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Aimed at bolstering the bank holiday celebrations, Michell casts an impressionistic eye over the Queen’s long life of public service. There’s no narration and no new material, just archive footage cut to pop music.
Michell is seemingly inspired by Asif Kapadia’s documentaries about Ayrton Senna and Amy Winehouse. But Kapadia had mountains of personal recordings and behind-the-scenes footage to offer fresh perspectives on his icons.
The closest we get to an unguarded moment here is a clip of Her Majesty looking thrilled when one of her horses wins a race. A lackey hands her a £10 note from a bookie, and the fact that the note has her own face on it makes the moment feel as surreal as the arcane rituals that surround more formal events.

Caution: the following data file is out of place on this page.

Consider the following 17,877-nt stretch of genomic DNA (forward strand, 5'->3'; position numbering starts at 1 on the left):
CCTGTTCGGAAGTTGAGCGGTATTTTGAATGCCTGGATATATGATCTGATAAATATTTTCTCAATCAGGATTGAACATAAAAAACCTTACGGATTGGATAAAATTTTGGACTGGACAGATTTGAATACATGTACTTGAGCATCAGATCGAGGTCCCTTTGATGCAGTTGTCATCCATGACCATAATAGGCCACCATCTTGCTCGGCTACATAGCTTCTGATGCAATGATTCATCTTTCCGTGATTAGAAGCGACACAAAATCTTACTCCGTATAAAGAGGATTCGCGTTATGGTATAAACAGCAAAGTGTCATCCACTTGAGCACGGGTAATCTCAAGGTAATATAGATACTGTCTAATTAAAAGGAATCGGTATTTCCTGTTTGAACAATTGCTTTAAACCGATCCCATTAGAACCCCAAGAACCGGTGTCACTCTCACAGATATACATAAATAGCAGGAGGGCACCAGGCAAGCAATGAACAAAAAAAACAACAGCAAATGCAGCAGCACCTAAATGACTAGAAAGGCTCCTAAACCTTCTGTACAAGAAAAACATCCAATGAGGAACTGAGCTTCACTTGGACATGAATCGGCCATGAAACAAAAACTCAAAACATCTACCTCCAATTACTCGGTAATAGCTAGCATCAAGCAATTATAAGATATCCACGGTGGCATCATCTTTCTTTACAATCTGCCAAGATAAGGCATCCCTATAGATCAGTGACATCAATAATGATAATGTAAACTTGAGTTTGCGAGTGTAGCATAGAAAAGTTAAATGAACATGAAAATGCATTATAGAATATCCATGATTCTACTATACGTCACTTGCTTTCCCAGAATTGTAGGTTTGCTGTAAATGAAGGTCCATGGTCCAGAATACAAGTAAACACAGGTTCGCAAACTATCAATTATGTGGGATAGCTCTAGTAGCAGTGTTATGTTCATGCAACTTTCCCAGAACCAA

Some balance is provided by a section titled Horribilis which remembers the furore over her initial silence after the death of Princess Diana and shows a brief clip of Prince Andrew claiming to be unable to sweat.
But the main impression here is of a dignified, if somewhat inscrutable, monarch who has dutifully waved her way through 70 tumultuous years.
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